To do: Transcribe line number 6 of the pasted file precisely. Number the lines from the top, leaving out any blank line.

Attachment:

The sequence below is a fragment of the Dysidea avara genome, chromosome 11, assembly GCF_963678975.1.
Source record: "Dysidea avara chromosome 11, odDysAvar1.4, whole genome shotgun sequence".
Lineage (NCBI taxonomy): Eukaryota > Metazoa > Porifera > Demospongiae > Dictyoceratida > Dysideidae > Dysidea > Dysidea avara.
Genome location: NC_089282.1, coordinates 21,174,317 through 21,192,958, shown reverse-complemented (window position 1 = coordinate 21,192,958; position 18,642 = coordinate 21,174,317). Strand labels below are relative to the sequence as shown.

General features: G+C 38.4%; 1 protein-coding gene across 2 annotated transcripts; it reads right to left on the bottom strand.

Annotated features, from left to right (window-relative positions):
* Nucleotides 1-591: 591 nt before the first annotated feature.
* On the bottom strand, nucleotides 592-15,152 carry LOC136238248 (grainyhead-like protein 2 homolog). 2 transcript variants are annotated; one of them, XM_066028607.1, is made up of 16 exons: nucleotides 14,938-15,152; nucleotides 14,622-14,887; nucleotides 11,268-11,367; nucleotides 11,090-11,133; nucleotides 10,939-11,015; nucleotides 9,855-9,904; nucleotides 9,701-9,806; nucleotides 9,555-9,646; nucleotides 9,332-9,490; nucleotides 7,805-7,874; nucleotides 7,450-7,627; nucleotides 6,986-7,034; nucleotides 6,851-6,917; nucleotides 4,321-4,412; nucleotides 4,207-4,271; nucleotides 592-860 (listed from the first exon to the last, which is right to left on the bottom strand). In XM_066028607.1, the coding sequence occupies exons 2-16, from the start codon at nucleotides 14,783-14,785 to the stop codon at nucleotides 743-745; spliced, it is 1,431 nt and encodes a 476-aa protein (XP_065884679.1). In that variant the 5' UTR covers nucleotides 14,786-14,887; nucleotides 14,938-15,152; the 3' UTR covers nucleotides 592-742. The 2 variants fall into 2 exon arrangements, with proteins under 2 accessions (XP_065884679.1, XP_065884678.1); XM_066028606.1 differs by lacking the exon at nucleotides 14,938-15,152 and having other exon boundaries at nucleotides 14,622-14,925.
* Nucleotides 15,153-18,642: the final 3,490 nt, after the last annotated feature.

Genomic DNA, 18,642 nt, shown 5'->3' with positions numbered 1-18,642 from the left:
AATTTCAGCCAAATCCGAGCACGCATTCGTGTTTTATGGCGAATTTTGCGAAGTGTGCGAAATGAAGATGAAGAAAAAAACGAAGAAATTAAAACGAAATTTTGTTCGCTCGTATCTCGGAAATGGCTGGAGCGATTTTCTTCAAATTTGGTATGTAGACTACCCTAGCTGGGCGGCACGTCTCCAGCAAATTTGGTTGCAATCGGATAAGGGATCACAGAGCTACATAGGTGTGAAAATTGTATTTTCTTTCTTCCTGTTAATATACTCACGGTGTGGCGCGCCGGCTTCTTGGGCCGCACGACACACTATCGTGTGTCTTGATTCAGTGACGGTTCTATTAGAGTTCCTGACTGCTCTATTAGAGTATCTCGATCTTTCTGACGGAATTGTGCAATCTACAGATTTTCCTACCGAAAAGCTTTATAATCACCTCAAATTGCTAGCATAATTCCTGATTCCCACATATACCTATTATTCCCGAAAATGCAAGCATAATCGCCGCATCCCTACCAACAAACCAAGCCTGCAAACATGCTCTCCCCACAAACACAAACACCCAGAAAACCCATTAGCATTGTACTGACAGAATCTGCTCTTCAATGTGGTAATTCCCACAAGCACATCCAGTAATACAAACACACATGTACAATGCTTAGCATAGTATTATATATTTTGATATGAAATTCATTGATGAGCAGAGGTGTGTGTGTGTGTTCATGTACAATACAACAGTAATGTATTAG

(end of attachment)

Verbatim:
Annotated features, from left to right (window-relative positions):